Cook's Tour

ArtsMemphis goes on the hunt - inside the kitchens of Mid-South hunting clubs.



Chef Karen Carrier with cook Emma Lincoln at Quail Hollow as pictured in Wild Abundance.

Lisa Buser

That was the idea when ArtsMemphis, as a further fund-raising effort, was scouting for book ideas following the organization's beautifully executed First Shooting Light, which focused on Mid-South hunting clubs, the landscape, the wildlife, and the hunters themselves (as captured by Memphis photographer Murray Riss).

Wild Abundance, edited by Susan Schadt of ArtsMemphis and photographed by Memphis-based Lisa Buser (with additional images by Will Smith, Murray Riss, and Michael Juiliano), is subtitled "Ritual, Revelry & Recipes of the South's Finest Hunting Clubs," so you can call it anthology — an anthology of stories and images spotlighting the sportsmanship and friendship that exist among these hunters (and revelers and feasters). But it's an anthology of the South's prize chefs too (John Besh, John Currence, Derek Emerson, Martha Foose, Donald Link, and Lee Richardson), in addition to three of Memphis's finest: Karen Carrier, Kelly English, and Alex Grisanti.

Who are the cooks here? If you frequent the Memphis Hunt & Polo Club, you may recognize its executive chef, Kevin Shockency, who mans the kitchen at the Circle T hunting club in Arkansas on special occasions. But Rosie Mae Brown (with help from Annie B. Hogan), Emma Lincoln, Sylvia Hebert Nolan, Chris Robinson, Rebecca Sims, Betty Jean Williams, Vera Williams, and Blair Zuschlag? They're the women and men preparing the food, working the ovens and stovetops, and making damn sure not a hunter goes hungry during the season. They're also the cooks showing the invited chefs a thing or two.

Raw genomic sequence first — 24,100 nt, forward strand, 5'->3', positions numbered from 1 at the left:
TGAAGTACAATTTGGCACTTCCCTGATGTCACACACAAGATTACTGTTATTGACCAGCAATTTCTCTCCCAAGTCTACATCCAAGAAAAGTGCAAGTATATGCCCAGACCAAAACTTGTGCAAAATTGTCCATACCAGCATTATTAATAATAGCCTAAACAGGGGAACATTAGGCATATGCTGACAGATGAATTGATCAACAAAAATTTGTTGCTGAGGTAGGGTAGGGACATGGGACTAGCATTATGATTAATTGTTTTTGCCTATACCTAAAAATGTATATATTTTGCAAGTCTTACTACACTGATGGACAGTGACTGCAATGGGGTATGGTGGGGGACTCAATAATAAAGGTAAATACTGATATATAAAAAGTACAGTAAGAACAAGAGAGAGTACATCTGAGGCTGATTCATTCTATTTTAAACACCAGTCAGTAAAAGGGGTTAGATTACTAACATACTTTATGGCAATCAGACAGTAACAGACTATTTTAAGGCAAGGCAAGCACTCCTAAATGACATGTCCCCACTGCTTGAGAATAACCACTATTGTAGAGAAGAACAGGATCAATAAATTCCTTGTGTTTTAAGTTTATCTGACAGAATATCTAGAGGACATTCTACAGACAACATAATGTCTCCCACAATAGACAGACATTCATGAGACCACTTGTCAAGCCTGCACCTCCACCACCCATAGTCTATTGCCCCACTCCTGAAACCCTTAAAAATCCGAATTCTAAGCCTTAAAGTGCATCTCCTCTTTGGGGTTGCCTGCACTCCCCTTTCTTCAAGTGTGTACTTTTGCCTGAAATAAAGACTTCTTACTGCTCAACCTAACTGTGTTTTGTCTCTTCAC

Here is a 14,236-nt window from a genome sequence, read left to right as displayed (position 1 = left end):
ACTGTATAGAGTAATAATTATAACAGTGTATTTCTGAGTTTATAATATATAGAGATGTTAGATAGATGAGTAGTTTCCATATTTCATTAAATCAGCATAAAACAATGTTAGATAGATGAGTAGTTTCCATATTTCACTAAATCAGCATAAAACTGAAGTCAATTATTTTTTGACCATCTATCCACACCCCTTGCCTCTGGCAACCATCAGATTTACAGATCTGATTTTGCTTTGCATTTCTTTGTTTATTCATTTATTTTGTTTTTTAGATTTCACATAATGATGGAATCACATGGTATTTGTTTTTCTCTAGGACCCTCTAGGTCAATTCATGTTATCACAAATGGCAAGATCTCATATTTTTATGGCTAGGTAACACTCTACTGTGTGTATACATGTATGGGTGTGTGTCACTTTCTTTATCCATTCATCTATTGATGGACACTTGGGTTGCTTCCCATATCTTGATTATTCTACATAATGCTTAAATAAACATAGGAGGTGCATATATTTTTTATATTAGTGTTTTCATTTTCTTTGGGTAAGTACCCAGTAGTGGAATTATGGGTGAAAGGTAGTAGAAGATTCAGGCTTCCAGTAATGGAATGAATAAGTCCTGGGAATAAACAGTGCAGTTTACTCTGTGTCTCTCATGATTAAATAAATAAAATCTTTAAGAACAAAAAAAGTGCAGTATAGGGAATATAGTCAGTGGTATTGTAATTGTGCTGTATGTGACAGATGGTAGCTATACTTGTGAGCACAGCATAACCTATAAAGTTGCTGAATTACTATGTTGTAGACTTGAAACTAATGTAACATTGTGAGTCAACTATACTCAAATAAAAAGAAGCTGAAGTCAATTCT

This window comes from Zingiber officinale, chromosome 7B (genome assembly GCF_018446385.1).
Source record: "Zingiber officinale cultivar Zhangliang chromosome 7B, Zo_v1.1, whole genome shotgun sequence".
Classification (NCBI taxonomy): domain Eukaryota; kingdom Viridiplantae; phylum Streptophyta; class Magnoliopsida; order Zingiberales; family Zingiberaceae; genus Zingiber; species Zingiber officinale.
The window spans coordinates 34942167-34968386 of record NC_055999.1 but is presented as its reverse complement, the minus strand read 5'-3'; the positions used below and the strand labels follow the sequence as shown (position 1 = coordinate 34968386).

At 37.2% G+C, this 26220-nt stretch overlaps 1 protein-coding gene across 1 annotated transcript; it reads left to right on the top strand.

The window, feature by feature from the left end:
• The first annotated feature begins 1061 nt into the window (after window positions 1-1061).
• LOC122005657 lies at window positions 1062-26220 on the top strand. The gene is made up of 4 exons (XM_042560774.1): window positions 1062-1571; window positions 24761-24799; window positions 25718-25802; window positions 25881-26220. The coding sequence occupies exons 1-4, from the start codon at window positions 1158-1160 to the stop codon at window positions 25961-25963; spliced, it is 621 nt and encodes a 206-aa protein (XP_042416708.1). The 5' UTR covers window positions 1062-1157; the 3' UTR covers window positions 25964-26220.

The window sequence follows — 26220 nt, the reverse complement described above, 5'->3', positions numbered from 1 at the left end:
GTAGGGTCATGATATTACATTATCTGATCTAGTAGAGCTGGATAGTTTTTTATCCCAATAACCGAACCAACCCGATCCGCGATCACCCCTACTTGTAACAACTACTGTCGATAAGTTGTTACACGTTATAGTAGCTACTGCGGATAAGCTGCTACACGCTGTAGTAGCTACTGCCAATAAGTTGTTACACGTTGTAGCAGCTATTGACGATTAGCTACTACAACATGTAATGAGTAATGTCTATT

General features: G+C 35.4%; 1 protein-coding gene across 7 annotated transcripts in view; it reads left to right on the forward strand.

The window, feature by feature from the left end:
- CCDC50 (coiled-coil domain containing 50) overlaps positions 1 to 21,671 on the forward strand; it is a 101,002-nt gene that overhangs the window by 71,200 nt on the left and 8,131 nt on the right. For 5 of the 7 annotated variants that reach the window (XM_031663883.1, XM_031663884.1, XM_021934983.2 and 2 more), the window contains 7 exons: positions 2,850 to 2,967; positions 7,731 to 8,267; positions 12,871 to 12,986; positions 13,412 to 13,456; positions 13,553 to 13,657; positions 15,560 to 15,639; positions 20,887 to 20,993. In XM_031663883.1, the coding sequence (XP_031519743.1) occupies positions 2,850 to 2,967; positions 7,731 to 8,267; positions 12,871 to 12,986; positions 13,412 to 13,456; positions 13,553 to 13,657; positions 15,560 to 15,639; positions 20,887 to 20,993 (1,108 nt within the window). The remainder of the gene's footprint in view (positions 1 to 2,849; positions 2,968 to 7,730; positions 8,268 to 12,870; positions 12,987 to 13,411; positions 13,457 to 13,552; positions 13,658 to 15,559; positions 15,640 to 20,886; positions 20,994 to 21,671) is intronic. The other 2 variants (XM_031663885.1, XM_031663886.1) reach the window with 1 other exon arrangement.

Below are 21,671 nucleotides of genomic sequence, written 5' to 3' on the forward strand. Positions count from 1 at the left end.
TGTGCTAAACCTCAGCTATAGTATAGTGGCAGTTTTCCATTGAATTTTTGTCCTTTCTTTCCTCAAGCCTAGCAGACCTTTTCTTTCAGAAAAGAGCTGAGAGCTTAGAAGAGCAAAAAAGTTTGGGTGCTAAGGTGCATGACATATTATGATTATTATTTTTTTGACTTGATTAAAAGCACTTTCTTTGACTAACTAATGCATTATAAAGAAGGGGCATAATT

The sugar that Betty Jean Williams adds to her white bean stew? It smoothes out the flavors, or, as Williams said, "takes the whang out of it."

And it doesn't stop with white bean stew. New Orleans chef John Besh may supply the foie gras stuffed duck and another New Orleans chef, Donald Link, may handle the preparation of duck confit, but it's recipes for cornbread, turnip greens, and smothered pork belly that you'll also find in the pages of Wild Abundance. Not to mention stories — stories from the chefs recalling their own upbringing and the simpler, down-home food they ate; stories from club owners and members recalling favorite dishes and times and saluting the cooks in the kitchen, be those kitchens small-scale or industrial-size; and stories from the cooks themselves, who made "local" and "sustainable" not today's buzzwords but a way of life — of life lived off the land, in season and just caught or bagged or harvested.

You'll be treated too to the dangers of late-night "frogging." (Careful to go for the tiny marble white eyes. The red eyes belong to 'gators.) To a dog named Blinky, who can tell crappie (for people to eat) from bass (for Blinky to eat). And to another dog, named Tuff, who bounded onto the dinner table after mistaking a cue from Lila Sessums, member of the all-female Ward Lake Hunting Club in Mississippi.

"The idea of celebrating the kitchens of the hunting clubs was a natural evolution from First Shooting Light," Susan Schadt said, just as she readied Wild Abundance to arrive in stores in late October. "There's a big move to local, sustainable farming. What could be more local than the food being prepared in these hunting camps?"

It's an idea that the chefs in Wild Abundance share. The big question was: Would these professionals have the time to devote to the project?